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Tips for Installing your Lulzbot TAZ 6 Enclosure

With winter currently in full swing, there's a particularly annoying 3D printing problem that is rearing its ugly head, Warping. For those who don't know, warping is what happens when parts of a printed model shrink due to cold drafts across the heat bed, causing it to lift and deform from the print bed. Some 3D printers come equipped with an enclosure that helps control the environment around your printer and minimise warping, however, our Lulzbot 3D Printers do not. So Aleph Objects in conjunction with the guys over at PrintedSolid have designed some Laser Cut Acrylic Enclosures that fit perfectly to the Taz 6 3D printer, stepping up its ability to print in cooler environments. We've got a Printer Enclosure Kit here, and we're going to take you through the process of putting it all together.

Prior Preparation Required!

In the enclosure kit, you receive all of the 3mm acrylic laser cut panels you need to construct your enclosure, along with all of the nuts and bolts that hold the entire thing together. However, you will need a few additional tools and parts that don't come with the kit, but the hex drivers you need come with your printer's toolkit and the brackets can be printed by you on your printer. So before we set out on the enclosure assembly project, go ahead and grab out a 3mm, 4mm and 5mm Hex driver from your kit and load your printer up with some filament (our prints took about 225 grams all up).

You will need to print 4 brackets in total, that will be bolted to the top 4 corners of the Taz 6 Frame. The are right angled pieces that These are the 3 different models you will need alongside the quantities required for 1 enclosure (all downloadable at the bottom of this article):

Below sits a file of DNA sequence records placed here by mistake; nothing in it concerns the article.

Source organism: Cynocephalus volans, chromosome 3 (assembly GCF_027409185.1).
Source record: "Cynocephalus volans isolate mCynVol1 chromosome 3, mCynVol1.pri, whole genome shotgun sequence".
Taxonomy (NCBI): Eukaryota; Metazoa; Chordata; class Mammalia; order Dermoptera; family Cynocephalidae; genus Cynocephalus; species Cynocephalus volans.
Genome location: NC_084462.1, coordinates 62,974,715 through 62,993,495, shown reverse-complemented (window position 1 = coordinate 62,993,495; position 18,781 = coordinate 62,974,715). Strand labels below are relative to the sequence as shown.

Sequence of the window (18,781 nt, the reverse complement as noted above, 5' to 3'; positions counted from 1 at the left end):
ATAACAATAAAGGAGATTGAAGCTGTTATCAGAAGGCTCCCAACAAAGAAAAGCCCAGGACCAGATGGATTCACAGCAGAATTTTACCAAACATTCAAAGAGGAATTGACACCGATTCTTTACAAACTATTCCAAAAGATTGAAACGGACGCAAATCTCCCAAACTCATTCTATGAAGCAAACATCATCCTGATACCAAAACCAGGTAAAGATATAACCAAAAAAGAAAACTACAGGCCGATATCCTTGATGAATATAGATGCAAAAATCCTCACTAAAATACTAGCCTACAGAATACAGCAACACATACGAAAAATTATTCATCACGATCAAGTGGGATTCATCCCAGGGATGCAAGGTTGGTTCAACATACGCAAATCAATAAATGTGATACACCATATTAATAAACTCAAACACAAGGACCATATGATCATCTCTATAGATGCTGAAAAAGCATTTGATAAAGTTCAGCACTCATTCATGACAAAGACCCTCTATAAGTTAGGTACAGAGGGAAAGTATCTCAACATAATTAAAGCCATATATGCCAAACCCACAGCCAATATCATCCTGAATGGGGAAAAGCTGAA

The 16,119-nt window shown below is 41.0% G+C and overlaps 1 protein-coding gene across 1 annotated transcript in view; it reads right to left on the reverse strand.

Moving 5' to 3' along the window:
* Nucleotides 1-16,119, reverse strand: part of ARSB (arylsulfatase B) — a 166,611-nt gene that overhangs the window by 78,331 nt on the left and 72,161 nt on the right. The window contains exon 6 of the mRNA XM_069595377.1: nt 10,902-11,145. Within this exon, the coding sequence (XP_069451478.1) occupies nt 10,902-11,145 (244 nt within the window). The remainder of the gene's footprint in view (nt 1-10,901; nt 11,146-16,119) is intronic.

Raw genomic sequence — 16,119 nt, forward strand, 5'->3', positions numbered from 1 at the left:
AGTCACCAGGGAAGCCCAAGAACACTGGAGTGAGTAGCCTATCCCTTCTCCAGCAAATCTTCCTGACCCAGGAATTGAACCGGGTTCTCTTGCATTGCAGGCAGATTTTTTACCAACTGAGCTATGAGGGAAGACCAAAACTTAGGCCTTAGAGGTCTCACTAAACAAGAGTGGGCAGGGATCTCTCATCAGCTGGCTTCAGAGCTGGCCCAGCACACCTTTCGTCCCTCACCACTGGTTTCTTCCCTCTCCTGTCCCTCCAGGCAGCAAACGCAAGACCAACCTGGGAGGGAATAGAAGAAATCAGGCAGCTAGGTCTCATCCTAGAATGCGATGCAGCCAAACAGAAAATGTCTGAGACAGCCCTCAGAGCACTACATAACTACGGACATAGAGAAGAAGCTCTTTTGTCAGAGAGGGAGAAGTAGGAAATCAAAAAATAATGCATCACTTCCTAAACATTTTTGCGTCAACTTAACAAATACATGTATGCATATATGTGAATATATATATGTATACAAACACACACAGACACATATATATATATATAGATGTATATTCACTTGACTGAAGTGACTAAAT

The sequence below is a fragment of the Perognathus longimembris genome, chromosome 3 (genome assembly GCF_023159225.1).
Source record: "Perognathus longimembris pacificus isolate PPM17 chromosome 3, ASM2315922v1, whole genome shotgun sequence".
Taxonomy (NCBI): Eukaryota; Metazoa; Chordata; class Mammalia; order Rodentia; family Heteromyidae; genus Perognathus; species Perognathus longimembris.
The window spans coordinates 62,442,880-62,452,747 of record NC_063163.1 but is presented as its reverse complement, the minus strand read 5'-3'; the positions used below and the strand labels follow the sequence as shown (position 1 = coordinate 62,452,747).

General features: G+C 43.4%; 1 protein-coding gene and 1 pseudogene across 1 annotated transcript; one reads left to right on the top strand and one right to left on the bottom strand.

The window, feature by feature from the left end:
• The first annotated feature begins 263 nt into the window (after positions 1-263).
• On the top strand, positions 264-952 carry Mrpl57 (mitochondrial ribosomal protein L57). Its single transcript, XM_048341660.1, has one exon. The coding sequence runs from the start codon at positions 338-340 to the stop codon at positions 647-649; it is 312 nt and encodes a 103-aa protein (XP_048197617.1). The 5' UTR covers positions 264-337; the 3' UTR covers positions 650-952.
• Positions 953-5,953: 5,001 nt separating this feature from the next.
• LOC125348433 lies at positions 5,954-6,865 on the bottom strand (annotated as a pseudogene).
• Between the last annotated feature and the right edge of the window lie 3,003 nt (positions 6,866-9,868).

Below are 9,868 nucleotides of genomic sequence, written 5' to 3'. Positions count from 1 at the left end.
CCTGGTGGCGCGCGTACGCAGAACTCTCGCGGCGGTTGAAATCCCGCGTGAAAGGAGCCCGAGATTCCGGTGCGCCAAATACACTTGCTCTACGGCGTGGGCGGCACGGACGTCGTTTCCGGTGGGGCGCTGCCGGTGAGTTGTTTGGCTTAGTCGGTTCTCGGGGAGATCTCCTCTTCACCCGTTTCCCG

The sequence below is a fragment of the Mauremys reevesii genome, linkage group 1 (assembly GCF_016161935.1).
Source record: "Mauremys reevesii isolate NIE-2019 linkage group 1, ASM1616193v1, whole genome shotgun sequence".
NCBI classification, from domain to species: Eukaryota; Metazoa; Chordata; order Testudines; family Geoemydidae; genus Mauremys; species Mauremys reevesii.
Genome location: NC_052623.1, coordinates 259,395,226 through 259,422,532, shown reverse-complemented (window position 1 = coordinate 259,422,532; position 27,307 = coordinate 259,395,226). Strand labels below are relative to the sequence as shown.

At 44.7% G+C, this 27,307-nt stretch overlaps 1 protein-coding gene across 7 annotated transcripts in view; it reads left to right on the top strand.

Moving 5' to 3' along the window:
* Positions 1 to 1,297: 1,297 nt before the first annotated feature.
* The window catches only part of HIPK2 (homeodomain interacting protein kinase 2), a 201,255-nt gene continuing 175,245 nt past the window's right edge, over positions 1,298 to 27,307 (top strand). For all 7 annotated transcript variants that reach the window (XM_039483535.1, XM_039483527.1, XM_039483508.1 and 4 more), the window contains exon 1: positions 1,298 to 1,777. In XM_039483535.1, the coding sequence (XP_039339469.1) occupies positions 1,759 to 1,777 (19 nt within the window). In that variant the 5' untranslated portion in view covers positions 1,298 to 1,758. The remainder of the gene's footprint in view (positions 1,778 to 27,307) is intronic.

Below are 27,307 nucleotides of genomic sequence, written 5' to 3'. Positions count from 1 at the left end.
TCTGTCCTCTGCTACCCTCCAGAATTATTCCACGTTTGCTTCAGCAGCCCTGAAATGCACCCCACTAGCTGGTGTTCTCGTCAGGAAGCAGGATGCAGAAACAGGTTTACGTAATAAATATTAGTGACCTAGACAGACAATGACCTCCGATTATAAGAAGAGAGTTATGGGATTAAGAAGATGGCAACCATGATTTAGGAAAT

• 2 x left brackets 
  • 1 x right bracket
  • 1 x left cable bracket

We used Lulzbot Green PolyLite PLA Filament, using the standard print profile in Cura Lulzbot Edition to print ours off. We oriented them like this (see below) on the print bed.


Then to make sure we were not going to print unnecessary support material, we entered the Full Setting window, navigated to the Support option in the left-hand menu and selected "Touching Build plate" as the support option. I also bumped my Fill Density up to around 45-50% (potentially a little overkill) to make sure my models would be solid when bolting them to the frame. After removing the two outer screws on the frame corner brackets, it was pretty easy to install the printed brackets with the included screws.


To safely put this enclosure together in one sitting you need to have 1 thing firmly fixed in your mind, above all else. These acrylic panels crack extremely easily if you over tighten the screws. All you need to do to install each screw is tighten it until it holds its position without moving around. That's all, and that's plenty. If you do happen to break a piece though, you can organise a replacement panel at a discounted rate through printedsolid.com.


Putting together the Acrylic Jigsaw

To proceed on with the installation of your enclosure, all you really need to do is follow along with the instruction manual that's available right here (it's also printed and in your kit!). After putting together my enclosure, I'll vouch that this guide is very straightforward and accurate, once you get into the flow of peeling back the paper off each piece and holding it together whilst inserting the nuts and bolts it all goes together really nicely, albeit rather slowly.

The biggest thing I noticed when assembling our enclosure that wasn't mentioned in the guide was the removal of the bolts from the Taz 6 Frame in Step 3. It's not a massive deal, but they are quite tightly screwed onto the frame, so take care when loosening them, as you can easily round them and cause yourself a world of hurt.

Once you've assembled your enclosure, all that's left to do is make sure it fits in your allotted bench space (remember it will take up about 60mm more than it did before in the Y-axis direction!). As you may have gathered in putting the frame together, you can remove the front and back halves of the enclosure by lifting it up off the printed bracket posts.

I hope you've enjoyed this tutorial and it has helped put together your enclosure with no issues along the way!

Attachment: Taz_6_Enclosure.zip

With winter currently in full swing, there's a particularly annoying 3D printing problem that is rearing its ugly head, Warpi...

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